chicago cubs logoIf you got all hopped up on international signing hype in July, only to come down when you realized that 16-year-old prospects have a long way to go before they actually arrive on your observational radar, I’ve got some good news: a number of those big-time international signings will be coming stateside this weekend.

That’s because the 2013 Instructional League kicks off on Sunday, and offers an opportunity for many of the organization’s youngest prospects (ones who aren’t playing in a fall or winter league) to continue playing/learning/developing after the regular minor league seasons have ended. The league is a bit unlike more traditional leagues, as it features situational simulations to allow players to work on various, specific things. And this year’s iteration of the league will feature Eloy Jimenez, Gleyber Torres, Jefferson Mejia, and Jen-Ho Tseng – all of whom were top international signings by the Cubs this year.

Carrie Muskat reports the full roster of attendees:

Pitchers
Jose Arias
Paul Blackburn
Johermyn Chavez
Trevor Clifton
Scott Frazier
David Garner
Zach Godley
Trevor Graham
Tyler Ihrig
Trey Lang
Erick Leal
Dillon Maples
Jeferson Mejia
Juan Paniagua
Brad Renner
Jose Rosario
Tyler Skulina
Daury Torrez
Jen-Ho Tseng
Duane Underwood
Michael Wagner
Sam Wilson

Catchers
Tyler Alamo
Cael Brockmeyer
Ben Carhart
Erick Castillo
Mark Malave
Alberto Mineo
Wilfredo Petit
Will Remillard

Infielders
Gioskar Amaya
Jeimer Candelario
Frandy De La Rosa
Kelvin Freeman
Jordan Hankins
Jesse Hodges
Daniel Lockhart
Giuseppe Papaccio
Carlos Penalver
Gleyber Torres

Outfielders
Jeffrey Baez
Yasiel Balaguert
Charcer Burks
Rashad Crawford
Jose Dore
Shawon Dunston
Eloy Jimenez*
Trey Martin

*Arizona Phil also has a preliminary instructional league roster for the Cubs over at TCR. He does not list Jimenez among the attendees, and later says that Jimenez is expected to make his debut at the Dominican Academy Instructs next month. Muskat’s report is more recent, so I’ll go with hers for now. But Jimenez working in the DR this Fall would make some sense, given the state-of-the-art facility there, and his residence there (as opposed to Torres, who hails from Venezuela).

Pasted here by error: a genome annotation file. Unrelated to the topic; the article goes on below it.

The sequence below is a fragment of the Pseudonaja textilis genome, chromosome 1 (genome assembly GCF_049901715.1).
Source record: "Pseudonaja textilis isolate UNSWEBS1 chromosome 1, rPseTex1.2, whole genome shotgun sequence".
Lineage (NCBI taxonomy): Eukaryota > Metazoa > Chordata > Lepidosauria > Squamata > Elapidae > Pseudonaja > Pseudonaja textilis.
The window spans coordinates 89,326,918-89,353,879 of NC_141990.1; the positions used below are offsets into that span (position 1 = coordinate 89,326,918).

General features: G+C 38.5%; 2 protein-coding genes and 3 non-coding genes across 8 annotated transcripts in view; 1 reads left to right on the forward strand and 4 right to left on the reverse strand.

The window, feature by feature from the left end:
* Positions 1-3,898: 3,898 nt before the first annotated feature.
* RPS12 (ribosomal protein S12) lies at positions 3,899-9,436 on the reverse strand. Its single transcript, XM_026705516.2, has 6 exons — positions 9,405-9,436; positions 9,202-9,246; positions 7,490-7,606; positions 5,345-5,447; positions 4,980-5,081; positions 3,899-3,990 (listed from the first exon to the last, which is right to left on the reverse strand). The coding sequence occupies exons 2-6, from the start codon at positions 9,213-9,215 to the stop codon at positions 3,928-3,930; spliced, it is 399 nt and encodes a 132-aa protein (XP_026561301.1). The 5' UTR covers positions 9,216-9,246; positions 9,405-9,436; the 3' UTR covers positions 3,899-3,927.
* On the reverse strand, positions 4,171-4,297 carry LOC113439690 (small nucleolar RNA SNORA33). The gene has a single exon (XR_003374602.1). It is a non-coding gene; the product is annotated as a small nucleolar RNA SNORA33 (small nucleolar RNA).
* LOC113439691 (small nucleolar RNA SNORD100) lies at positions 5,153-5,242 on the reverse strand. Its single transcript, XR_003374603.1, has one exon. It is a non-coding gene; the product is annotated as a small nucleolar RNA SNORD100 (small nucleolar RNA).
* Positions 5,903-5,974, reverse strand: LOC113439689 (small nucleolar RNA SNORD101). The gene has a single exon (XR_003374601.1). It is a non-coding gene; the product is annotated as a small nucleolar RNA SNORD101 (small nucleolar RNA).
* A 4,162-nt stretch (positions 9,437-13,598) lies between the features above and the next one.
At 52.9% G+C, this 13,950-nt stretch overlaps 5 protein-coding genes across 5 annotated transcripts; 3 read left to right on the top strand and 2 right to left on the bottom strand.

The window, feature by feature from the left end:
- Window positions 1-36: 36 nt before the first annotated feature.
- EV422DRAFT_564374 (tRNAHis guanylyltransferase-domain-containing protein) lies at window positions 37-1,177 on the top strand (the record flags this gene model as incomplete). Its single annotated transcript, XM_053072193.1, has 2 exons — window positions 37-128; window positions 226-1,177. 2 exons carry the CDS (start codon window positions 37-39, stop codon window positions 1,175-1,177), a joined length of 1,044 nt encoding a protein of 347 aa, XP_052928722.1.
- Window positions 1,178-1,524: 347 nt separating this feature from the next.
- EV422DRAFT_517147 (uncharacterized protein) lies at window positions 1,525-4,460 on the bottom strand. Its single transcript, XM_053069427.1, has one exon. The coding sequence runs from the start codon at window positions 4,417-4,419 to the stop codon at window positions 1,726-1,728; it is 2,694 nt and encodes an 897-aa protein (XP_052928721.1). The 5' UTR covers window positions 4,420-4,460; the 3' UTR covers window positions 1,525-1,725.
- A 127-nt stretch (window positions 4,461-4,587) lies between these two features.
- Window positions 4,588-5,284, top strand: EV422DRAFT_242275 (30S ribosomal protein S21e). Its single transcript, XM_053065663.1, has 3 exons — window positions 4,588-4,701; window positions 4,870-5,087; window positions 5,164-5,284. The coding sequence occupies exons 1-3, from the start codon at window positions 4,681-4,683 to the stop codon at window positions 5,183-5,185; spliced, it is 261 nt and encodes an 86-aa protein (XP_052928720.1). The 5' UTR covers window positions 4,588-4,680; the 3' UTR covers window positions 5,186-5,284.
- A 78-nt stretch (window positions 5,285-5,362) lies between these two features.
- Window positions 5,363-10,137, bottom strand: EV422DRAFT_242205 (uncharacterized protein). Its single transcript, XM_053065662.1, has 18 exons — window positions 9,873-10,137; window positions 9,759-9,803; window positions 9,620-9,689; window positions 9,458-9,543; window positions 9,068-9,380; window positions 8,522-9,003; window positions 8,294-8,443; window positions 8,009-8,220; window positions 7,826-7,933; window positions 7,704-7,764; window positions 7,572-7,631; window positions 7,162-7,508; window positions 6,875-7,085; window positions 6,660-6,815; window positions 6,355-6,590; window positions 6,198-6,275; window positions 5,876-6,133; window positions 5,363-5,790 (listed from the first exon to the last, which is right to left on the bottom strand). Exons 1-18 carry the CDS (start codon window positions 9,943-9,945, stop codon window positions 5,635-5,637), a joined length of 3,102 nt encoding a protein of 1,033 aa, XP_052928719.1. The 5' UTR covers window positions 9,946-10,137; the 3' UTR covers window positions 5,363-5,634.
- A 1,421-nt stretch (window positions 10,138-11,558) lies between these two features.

A few interesting things to note from the preliminary roster: it looks like those catching conversions we’ve heard about will include Mark Malave (a 2011 bonus baby who was signed as a catcher, but who’d been converted to third base thereafter) and Ben Carhart (a later round 2012 pick out of college who was more of a utility guy). The Cubs’ top two international signings from last year (Juan Paniagua and Frandy De La Rosa) will be in attendance, as well as a number of picks from the last two drafts.

More interestingly, and mostly relatedly, Baseball America’s Ben Badler reports that Jimenez and Torres are sufficiently advanced that they “should skip the DSL and head straight to the Rookie-level Arizona League next year.”

If true, that would be a very strong statement about the two top-ranked international prospects. Typically, even the best best international youngsters spend a season in the Dominican Summer League or the Venezuelan Summer League before making their way to the States for rookie ball. Jimenez turns 17 in November,  Torres in December, meaning that they would play their entire rookie ball season as 17-year-olds next year.



Among the 2013 AZL Cubs, only pitcher Carlos Rodriguez saw time as a 17-year-old, but he turned 18 in July, and had previously pitched in the DSL. Indeed, only three international prospects on the AZL Cubs were as young as 18 this year (Rodriguez, pitcher Erick Leal, and 3B/C Mark Malave). In other words, Jimenez and Torres would be mighty young for rookie ball next year.

Badler adds that he expects Jimenez and Torres to slot into the Cubs’ organizational rankings in the 11 to 30 range, which suggests that they are the kind of special prospects who could make such a quick ascent (BA did rank them 1 and 2 on the international side this year, after all). I tend to follow Luke’s school of thought that it’s very hard to accurately rank a prospect who hasn’t played any competitive ball in the United States yet, but maybe these two will prove to be the exception.


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